What do poisonous plants look like?

There are no common characteristics of form, colouring, odour or taste which distinguish a poisonous plant from a non-poisonous plant. To avoid poisoning, we need to learn what the known poisonous plants look like, based on the knowledge generated by past experience and scientific studies of the subject. The books of Everist, McBarron and Dowling and McKenzie (see the reading list at the end of this article) can help with the recognition of poisonous plants in Australia.

Why are plants poisonous?

Current opinion appears to be that many of the plant chemicals toxic to humans and livestock are produced as part of the plant's defences against being eaten or to gain an advantage over competing plants. Many of these defences are directed against insects. This makes the poisoning of people and their animals truly "accidental" and "collateral damage" in the long wars between plant and plant and between plants and the insects which eat them.

Eremophila maculata
Eremophila maculata is known as the "Spotted emu bush" and occurs widely in semi arid areas of Australia. It is also widely cultivated, apparently without any toxicity problems. Select the thumbnail image or plant name for a higher resolution image (29k).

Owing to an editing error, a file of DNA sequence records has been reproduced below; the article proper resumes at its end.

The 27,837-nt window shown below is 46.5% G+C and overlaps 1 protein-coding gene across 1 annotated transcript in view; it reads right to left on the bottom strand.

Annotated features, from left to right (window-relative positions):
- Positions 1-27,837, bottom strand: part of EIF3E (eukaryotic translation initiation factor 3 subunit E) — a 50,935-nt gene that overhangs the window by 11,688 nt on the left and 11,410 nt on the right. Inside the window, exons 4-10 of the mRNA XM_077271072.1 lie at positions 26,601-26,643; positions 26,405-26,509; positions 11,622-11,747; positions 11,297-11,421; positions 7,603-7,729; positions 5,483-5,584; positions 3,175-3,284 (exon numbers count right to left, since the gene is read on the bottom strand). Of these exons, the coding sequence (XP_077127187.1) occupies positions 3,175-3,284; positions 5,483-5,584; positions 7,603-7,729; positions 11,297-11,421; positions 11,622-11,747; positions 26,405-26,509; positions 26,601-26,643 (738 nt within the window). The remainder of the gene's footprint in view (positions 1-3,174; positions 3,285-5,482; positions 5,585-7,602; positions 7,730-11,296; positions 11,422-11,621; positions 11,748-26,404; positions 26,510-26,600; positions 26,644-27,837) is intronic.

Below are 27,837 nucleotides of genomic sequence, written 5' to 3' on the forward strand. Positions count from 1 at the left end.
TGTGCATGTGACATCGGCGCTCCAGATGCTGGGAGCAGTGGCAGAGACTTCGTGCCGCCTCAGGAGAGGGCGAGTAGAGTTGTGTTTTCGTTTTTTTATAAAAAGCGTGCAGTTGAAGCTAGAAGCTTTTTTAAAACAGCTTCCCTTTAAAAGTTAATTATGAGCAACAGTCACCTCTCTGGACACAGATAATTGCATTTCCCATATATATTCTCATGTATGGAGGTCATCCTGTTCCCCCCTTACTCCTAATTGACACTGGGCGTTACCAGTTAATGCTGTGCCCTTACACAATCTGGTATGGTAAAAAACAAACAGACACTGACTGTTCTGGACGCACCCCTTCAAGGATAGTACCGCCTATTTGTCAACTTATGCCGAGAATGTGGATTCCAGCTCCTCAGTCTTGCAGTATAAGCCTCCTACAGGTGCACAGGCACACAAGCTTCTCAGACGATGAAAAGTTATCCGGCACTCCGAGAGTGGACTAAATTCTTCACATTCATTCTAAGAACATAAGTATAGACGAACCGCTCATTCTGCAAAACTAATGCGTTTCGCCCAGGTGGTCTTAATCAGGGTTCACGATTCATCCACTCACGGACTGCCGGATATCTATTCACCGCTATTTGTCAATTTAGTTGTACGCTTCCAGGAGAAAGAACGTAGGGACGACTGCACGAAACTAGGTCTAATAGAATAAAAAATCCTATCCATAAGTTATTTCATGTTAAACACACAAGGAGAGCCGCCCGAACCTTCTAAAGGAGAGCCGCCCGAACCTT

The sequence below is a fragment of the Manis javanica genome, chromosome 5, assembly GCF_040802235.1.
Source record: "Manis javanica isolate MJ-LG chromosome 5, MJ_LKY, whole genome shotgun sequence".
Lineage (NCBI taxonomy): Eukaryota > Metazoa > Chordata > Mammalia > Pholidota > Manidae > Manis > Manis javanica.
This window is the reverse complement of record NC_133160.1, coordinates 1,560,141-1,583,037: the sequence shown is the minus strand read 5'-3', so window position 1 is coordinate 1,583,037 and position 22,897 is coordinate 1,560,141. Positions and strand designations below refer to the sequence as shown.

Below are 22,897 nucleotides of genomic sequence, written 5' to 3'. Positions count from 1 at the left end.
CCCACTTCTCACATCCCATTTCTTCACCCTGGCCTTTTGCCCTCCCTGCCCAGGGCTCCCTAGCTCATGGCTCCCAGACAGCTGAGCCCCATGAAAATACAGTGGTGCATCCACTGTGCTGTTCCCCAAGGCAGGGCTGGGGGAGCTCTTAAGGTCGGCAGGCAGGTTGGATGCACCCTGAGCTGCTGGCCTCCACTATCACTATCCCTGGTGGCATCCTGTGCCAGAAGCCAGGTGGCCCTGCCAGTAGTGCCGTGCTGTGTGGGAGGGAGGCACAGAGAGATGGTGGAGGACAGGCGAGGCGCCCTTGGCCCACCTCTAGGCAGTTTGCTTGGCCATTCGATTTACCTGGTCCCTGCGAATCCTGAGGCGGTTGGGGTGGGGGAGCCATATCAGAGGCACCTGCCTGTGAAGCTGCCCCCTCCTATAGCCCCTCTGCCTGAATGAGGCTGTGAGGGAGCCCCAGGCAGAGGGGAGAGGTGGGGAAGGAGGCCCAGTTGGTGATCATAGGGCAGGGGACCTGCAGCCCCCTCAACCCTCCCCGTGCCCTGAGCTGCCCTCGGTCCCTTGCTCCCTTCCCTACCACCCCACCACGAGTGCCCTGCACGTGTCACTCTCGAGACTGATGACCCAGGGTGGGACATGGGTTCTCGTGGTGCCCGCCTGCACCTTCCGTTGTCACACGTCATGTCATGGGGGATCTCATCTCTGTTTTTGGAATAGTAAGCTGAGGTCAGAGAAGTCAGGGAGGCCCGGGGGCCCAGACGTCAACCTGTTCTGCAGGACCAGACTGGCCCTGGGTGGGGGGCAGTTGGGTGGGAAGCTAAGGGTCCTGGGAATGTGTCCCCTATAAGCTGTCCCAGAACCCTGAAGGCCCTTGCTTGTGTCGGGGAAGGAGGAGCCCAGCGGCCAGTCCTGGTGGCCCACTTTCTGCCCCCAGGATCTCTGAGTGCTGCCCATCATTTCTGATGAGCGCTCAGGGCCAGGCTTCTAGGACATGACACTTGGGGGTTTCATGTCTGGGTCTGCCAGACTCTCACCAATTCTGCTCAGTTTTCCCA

The known plant toxins are part of a group of chemicals known as secondary compounds or metabolites because they are not essential to the basic bio-chemistry of the plants. They include such things as waste products, storage products and flower pigments as well as growth inhibitors and toxins against predators. The caboxyatractylosides in noogoora burr (Xanthium pungens) seeds probably function to inhibit the growth of other plants which may compete with young burrs. These toxins will severely damage the liver of animals which eat them. They are also found in the native Wedelia asperrima which is known to poison sheep in northern Queensland. The cyanogenic glycosides in many plants including native or spotted fuchsia (Eremophila maculata) and native birdsfoot trefoil (Lotus australis) liberate cyanide when the plant tissue is damaged and kill insects, snails or slugs feeding on them. The same process may kill domestic animals as well.

Are native animals poisoned?